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Phonon-Mediated Quasiparticle Injection Transistor

IP.com Disclosure Number: IPCOM000059916D
Original Publication Date: 1986-Feb-01
Included in the Prior Art Database: 2005-Mar-08
Document File: 6 page(s) / 31K

Publishing Venue

IBM

Related People

Epperlein, PW: AUTHOR

Abstract

Two superconducting tunnel junctions, separated by a thin dielectric layer for phonon transfer, form a three-terminal superconducting device which has good isolation characteristics. This article describes the use of superconducting tunnel junctions for generation and detection of recombination phonons with the energy of the superconducting gap 2W. Phonons are mediated between a niobium generator 1 and a Pb(In) detector 2 by a thin (Z 500 ˜) dielectric lead fluoride layer 3, showing a perfect phonon transmissivity at the generator/dielectric interface and a poor acoustical match at the detector/dielectric boundary. 1) The device has isolation, i.e., negligible effect of the output power on the input, which cannot be met by the QUITERON.

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Phonon-Mediated Quasiparticle Injection Transistor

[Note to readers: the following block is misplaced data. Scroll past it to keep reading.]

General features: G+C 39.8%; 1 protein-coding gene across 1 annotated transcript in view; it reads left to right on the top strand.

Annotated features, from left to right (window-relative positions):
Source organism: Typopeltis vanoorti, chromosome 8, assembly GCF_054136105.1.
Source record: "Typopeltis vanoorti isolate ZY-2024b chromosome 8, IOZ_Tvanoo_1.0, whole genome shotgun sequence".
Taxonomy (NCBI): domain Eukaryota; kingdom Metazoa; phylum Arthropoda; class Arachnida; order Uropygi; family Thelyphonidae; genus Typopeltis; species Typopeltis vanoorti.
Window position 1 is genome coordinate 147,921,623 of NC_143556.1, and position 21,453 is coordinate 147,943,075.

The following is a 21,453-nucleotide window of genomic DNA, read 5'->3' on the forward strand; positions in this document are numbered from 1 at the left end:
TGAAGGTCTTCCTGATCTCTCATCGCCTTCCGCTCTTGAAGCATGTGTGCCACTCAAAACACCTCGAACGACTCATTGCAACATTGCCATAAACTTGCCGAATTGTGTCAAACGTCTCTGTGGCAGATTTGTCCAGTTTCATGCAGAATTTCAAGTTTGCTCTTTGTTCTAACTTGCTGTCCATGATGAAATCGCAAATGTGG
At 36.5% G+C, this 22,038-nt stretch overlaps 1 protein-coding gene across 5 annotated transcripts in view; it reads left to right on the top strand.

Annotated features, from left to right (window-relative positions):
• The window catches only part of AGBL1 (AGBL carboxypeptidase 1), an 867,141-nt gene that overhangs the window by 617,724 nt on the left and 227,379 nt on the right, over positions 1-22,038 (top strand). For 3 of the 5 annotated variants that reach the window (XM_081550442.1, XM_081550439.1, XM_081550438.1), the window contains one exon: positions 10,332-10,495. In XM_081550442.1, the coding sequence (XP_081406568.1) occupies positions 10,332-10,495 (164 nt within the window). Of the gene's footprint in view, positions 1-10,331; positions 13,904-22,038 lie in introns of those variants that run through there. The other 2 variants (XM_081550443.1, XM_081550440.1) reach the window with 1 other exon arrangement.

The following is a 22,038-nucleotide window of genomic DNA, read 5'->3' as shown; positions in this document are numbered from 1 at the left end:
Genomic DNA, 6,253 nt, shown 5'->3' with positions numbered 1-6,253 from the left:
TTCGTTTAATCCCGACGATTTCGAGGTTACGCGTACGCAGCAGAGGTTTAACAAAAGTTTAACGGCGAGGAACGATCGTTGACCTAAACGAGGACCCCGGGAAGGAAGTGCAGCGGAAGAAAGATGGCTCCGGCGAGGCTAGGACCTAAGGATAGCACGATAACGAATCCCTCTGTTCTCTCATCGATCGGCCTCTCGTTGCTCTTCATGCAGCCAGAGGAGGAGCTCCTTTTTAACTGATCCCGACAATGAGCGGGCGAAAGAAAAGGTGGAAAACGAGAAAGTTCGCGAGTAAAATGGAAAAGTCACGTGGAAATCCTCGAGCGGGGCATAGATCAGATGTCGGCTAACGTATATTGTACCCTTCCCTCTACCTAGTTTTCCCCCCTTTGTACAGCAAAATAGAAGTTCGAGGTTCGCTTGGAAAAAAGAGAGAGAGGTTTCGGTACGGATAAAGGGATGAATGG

Two superconducting tunnel junctions, separated by a thin dielectric layer for phonon transfer, form a three-terminal superconducting device which has good isolation characteristics. This article describes the use of superconducting tunnel junctions for generation and detection of recombination phonons with the energy of the superconducting gap 2W. Phonons are mediated between a niobium generator 1 and a Pb(In) detector 2 by a thin (Z 500 ~) dielectric lead fluoride layer 3, showing a perfect phonon transmissivity at the generator/dielectric interface and a poor acoustical match at the detector/dielectric boundary. 1) The device has isolation, i.e., negligible effect of the output power on the input, which cannot be met by the QUITERON. 2) Response is faster than the longest time constant observed in QUITERON operation, and will not occur in two extremely different time constants as encountered in QUITERON dynamics. This can be achieved by using a) a thin detector counterelectrode governed by quasi- particle diffusion, b) generator and detector materials with appropriate energy gaps, c) a detector bottom-film thickness which minimizes an enhancement of the quasiparticle recombination time by phonon trapping, but enables complete absorption of generator recombination phonons. 3) Improvement of current (power) gain is by a) quasiparticle overinjection generation in the detector bottom film (assigned to phonon absorption) via pair-breaking by generator recombination phonons. This process is twice as effective (same generator current, same injection volume, no phonon losses) as the usual direct tunneling injection (QUITERON operation); b) using a detector bottom-film superconductor with a much lower density of states at the Fermi level than niobium (used in QUITERON), such as lead; c) making the effective detector tunneling area as large as the generator tunneling area (not met in QUITERON design). Present QUITERON devices show a lack of isolation between the output and the input, i.e., the power dissipated in the quasiparticle detector affects the quasiparticle injector characteristic I(V) in the same order of magnitude as the injector power does the detector characteristic. This insufficiency, leading to an untolerable limitation of the fanout value, is in principle inherent in all three-film sandwich geometries forming two stacked tunnel junctions sharing a middle electrode. One way of improvement is to use a multiple (n) junction detector as realized in the QUITERON (n = 2). This article describes a device configuration with the main difference to QUITERON that the quasiparticles are exclusively injected into the detector via pair- breaking by the absorption of generator recombination phonons. The device exhibits excellent isolation. It can be used in a gap- suppression mode (QUITERON) as well as in an excess quasiparticle tunneling-current mode (superconducting transistor, quasip...